Strengths: This work has contributions in two main themes which are relevant (for a part of) the NeurIPS community; compression with and without quantization. For the first point, the authors present soft rounding which allows for gradients to flow through, along with an approximate marginalisation of the noise in the gradients that can reduce their variance. For the second point, the authors employ the concept of universal quantization, which is simple, practical and easy to implement in existing frameworks. Both of these contributions can be valuable for a broad range of research in both data as well as model compression. The application of universal quantization as well as the approximate marginalisation for the gradients are novel contributions.
Weaknesses: While this paper is solid from a theoretical standpoint, I find that the empirical evaluation / experimental results are lacking. The premise of the paper seemed to imply that closing the gap between the training and test time behaviour of the algorithm, would be beneficial but unfortunately this does not seem to be the case. Additive uniform noise together with test-time hard-quantization seems to be better than universal quantization, implying that the mismatch of the train and test phases is not detrimental performance wise. Furthermore, while the addition of quantization to the universal quantization procedure seems to close the gap and improve upon the vanilla setting, the improvements seem to be small for the larger models which are typically employed, which makes me wonder whether for sufficiently large architectures universal quantization + soft rounding is necessary. Furthermore, evaluation on other datasets, such as BSD100 or Urban100, would make the experimental section of this work stronger. Finally, I would appreciate if the authors could elaborate a bit on the bias of the approximation done at eq. 19; does this assumption hold in practice? You could for example check the errors of your expression to the one where you use eq. 18 and average over multiple samples from the the original gradient (ideally at multiple stages of training).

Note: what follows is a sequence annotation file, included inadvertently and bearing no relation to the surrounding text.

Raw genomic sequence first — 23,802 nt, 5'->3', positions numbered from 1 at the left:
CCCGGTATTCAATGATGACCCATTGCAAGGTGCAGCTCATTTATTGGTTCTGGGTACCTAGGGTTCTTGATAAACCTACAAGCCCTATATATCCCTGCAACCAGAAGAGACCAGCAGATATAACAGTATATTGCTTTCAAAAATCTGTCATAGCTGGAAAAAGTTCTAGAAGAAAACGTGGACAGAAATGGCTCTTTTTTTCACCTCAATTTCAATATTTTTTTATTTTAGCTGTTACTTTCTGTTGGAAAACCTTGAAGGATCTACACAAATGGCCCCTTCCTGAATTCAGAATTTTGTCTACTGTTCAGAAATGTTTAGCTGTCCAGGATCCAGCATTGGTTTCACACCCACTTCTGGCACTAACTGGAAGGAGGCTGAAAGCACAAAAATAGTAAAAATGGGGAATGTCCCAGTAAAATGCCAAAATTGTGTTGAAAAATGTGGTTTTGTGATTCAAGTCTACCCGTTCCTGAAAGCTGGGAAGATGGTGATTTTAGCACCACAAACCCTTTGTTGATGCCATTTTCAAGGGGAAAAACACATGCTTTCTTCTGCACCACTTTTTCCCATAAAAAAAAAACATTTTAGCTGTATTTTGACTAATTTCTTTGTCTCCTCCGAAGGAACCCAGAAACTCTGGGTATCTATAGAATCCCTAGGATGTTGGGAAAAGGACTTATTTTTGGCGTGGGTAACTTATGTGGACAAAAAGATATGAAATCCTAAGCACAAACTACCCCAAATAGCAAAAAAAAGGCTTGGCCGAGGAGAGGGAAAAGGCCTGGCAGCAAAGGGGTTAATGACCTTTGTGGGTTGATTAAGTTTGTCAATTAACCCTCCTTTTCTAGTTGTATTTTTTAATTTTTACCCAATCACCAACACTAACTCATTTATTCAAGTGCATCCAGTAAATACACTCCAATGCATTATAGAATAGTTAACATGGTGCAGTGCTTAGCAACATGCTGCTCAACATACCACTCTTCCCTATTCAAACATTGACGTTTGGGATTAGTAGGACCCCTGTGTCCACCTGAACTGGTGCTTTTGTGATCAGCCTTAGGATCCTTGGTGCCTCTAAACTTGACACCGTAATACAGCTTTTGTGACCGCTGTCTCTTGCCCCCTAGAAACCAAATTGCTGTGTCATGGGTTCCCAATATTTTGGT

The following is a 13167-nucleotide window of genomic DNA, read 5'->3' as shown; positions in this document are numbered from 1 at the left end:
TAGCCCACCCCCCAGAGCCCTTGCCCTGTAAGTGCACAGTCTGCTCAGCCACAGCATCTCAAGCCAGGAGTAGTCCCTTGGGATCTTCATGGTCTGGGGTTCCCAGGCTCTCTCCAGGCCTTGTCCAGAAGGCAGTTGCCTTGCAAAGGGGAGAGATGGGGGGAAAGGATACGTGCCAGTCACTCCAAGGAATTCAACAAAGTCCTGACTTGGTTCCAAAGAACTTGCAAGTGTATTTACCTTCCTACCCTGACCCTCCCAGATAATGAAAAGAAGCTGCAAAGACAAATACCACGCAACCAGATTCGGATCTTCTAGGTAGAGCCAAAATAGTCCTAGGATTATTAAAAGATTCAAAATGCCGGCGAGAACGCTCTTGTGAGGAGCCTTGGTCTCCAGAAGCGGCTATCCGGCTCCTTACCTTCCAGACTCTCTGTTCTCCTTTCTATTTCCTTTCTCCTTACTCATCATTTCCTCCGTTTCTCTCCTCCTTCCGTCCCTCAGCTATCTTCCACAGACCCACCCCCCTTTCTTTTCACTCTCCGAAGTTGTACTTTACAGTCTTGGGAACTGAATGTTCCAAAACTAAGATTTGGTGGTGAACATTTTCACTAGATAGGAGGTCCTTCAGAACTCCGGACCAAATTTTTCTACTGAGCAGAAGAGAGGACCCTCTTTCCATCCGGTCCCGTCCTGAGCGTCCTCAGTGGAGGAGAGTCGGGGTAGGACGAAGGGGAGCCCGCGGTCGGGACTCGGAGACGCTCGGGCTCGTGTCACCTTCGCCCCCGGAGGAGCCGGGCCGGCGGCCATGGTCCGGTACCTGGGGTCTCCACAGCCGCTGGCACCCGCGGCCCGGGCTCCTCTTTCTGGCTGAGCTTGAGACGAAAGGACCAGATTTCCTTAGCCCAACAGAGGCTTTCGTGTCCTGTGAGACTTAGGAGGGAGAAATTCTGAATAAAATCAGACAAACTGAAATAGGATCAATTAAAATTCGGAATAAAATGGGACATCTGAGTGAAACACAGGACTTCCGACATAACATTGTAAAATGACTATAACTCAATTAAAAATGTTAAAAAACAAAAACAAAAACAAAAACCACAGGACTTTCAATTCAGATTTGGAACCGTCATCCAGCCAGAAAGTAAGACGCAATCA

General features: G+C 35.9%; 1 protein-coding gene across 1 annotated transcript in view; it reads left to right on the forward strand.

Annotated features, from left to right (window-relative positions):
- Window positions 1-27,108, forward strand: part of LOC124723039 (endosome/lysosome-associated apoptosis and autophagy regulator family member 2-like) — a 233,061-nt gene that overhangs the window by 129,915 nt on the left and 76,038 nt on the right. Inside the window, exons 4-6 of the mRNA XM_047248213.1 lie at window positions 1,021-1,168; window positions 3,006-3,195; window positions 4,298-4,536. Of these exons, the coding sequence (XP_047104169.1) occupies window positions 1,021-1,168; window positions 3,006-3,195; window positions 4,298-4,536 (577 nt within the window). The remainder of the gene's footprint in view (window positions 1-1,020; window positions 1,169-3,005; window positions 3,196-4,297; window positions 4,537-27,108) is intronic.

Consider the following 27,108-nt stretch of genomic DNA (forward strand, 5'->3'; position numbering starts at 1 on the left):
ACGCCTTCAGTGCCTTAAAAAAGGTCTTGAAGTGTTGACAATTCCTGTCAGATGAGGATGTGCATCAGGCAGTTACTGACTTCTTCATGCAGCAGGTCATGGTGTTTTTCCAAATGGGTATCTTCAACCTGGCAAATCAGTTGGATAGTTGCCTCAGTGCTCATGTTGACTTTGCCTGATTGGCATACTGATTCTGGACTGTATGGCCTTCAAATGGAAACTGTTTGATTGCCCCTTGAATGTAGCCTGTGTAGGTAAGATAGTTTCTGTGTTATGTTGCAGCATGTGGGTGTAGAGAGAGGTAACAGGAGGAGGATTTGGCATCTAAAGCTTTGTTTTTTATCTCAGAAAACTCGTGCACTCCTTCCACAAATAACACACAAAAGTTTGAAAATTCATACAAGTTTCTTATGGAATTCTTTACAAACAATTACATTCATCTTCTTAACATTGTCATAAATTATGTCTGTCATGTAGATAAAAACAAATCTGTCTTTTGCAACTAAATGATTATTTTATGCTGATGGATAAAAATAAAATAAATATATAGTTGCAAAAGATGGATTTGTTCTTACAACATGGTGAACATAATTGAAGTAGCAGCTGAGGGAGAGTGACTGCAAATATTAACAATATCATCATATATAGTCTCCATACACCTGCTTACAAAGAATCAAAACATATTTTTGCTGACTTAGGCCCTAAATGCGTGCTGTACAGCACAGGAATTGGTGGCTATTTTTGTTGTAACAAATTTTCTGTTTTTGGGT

Correctness: This work is technically correct.